• Join over 1.2 million students every month
  • Accelerate your learning by 29%
  • Unlimited access from just £6.99 per month

The biological significance of carbohydrates in living organisms

Extracts from this document...

Introduction

The biological significance of carbohydrates in living organisms The carbohydrates are a large group of organic compounds, made up of the elements carbon, hydrogen and oxygen. In carbohydrates the ratio of carbon to hydrogen is usually 1:2, as in water (H(2)0). Carbohydrates can basically be divided into two large groups, the sugars and the non-sugars (polysaccharides). The sugars can be further separated into simple sugars, the monosaccharides (e.g. glucose and fructose), and the compound of double sugars, the disaccharides (e.g. sucrose). These, when hydrolyzed, yield monosaccharides. Carbohydrates are extremely important in living organisms. The make up most of plants. Constituting 60 - 90% of the dry mass. Carbohydrates are used in plants as an energy source, as a means of storing energy (as Starch, a polysaccharide). ...read more.

Middle

Wood consists of carbohydrates of the cell walls impregnated with lignin. Some more examples of why carbohydrates are so important in living organisms are: * Lactose, a disaccharide, is present in mammalian milk, so is important in the diet of infants, to ensure healthy growth and development. * Maltose, also a disaccharide is formed by the action of amylase on starch during digestion in animals and during germination of seeds, is used as energy for its relative organism. * Sucrose, a disaccharide also, is found in sugar cane and sugar beet. It can be found in a form which sugars are transported in plants and also as a storage compound in some plants, e.g. ...read more.

Conclusion

Glycogen is important I living organisms as it is an energy storage molecule in animals, where it occurs in liver cells and in muscle tissue. It is also found in the cytoplasm of bacterial cells. Glycogen is well suited to its function, taking up little space and preventing too high a concentration of glucose in the cells. It can be readily hydrolyzed to glucose for use as a respiratory substrate when required. Carbohydrates are very important in living organisms, in a transport structure, without which the products of photosynthesis wouldn't be able to get around the plant. They are also important as food and energy storage in all living organisms. They are also used as a support component in plant's cellulose cell walls, and they are also very important in a healthy balanced diet. ...read more.

The above preview is unformatted text

This student written piece of work is one of many that can be found in our AS and A Level Energy, Respiration & the Environment section.

Found what you're looking for?

  • Start learning 29% faster today
  • 150,000+ documents available
  • Just £6.99 a month

Not the one? Search for your essay title...
  • Join over 1.2 million students every month
  • Accelerate your learning by 29%
  • Unlimited access from just £6.99 per month

See related essaysSee related essays

Related AS and A Level Energy, Respiration & the Environment essays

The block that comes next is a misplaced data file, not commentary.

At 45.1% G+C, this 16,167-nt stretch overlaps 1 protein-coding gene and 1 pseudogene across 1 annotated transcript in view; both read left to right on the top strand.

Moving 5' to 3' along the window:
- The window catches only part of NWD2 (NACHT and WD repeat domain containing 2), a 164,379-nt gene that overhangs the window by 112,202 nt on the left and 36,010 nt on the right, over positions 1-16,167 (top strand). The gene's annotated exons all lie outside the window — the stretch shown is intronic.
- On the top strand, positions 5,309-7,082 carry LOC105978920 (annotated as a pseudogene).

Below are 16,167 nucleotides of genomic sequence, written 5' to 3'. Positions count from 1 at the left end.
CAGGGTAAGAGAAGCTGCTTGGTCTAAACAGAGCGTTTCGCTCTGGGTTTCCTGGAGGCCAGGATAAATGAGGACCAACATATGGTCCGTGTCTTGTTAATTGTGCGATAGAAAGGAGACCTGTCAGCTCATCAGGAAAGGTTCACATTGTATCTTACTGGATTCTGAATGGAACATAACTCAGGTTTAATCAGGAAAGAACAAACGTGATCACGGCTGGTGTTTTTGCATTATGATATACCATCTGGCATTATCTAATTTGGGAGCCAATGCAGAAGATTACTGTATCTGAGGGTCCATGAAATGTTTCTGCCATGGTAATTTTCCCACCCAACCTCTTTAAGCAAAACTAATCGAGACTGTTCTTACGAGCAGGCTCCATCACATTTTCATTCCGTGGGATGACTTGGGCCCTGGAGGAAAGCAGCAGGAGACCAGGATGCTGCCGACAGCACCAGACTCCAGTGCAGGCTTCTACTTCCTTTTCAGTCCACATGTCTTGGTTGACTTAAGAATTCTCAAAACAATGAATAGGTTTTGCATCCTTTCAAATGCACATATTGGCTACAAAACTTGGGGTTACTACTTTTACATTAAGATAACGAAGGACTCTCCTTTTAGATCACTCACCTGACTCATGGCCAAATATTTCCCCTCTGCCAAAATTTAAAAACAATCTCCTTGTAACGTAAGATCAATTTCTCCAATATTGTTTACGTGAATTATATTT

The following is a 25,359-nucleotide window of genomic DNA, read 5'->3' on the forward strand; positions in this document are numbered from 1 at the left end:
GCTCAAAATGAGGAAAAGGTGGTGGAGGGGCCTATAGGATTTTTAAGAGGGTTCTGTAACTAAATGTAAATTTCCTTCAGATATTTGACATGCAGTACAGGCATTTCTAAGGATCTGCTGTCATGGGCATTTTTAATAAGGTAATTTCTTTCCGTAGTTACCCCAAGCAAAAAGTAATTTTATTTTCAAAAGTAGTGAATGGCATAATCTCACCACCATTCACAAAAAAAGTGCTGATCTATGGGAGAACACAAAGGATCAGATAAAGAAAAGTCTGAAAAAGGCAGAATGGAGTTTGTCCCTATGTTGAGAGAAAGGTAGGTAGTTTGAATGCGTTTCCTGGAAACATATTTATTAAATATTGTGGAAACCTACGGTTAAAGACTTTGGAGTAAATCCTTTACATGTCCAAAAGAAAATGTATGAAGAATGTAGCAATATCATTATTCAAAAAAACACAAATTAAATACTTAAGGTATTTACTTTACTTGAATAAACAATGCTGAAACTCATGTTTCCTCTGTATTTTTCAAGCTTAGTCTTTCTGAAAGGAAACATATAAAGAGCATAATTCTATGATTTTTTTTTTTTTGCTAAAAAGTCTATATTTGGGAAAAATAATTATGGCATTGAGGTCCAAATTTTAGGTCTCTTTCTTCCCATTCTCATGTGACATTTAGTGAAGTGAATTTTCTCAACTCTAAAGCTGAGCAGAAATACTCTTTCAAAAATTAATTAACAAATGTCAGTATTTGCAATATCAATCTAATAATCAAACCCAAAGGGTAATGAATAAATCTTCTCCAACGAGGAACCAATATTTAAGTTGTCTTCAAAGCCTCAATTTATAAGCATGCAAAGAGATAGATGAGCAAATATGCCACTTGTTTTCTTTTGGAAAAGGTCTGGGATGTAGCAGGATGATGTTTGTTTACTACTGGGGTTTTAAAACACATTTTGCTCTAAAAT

1. Marked by a teacher

    Effect of nitrate concentration on the growth of Duckweeds

    5 star(s)

    To increase the reliability of the results 30 replicates were pooled together to allow me to carry out a statistical test, these 30 replicates all started and ended the investigation. The major factors for survival of the plant were controlled as best as possible.

  2. Seed Germination

    passes through the channel ATP synthase and their electrical potential energy is used to make ATP. Copper, in similarity with cytochromes, is used in the process of respiration in the copper protein Plastocyanin. This protein is used for the electron transfer between Photosystem II and Photosystem I which is involved in Non-cyclic photophosphorylation.

  1. the effect of bile concentration on the activity of the enzyme lipase during the ...

    Repeat step 4 another time so that you will have 40cm3 of the 5% bile salts solution in the volumetric flask 6. Using the beaker with distilled water pour the distilled water into the volumetric flask until the solution in the flask reaches the graduation mark 7.

  2. Investigate the effect of bile salt concentration on the digestion of milk by the ...

    This means in the proportional part of the graph the substrate concentration is the limiting factor that determines the gradient of the graph and therefore the rate of reaction. An increase in substrate concentration will lead to an increase in the rate of reaction proving that it is in fact the limiting factor.

  1. Why the Body Needs Energy? Every living cell within the ...

    * The Pons Varolii stops inspiration therefore provoking expiration. When the respiratory centre tells the diaphragm to contract, air is sucked into the lungs, stimulating nerve cells called stretch receptors found in the tissues. * The receptors send impulses to the Pons Varolii which then sends impulses to the diaphragm telling it to relax therefore provoking expiration.

  2. out how different concentrations of the enzyme pectinase affect the degradation of the substrate ...

    Competitive inhibition is reversible, unlike non-competitive inhibition, where the structure of the enzyme is being denatured and hence having a very low reaction rate in which juice is produced. * The enzyme concentration, which will be the factor that I will be testing in my investigation.

  • Over 160,000 pieces
    of student written work
  • Annotated by
    experienced teachers
  • Ideas and feedback to
    improve your own work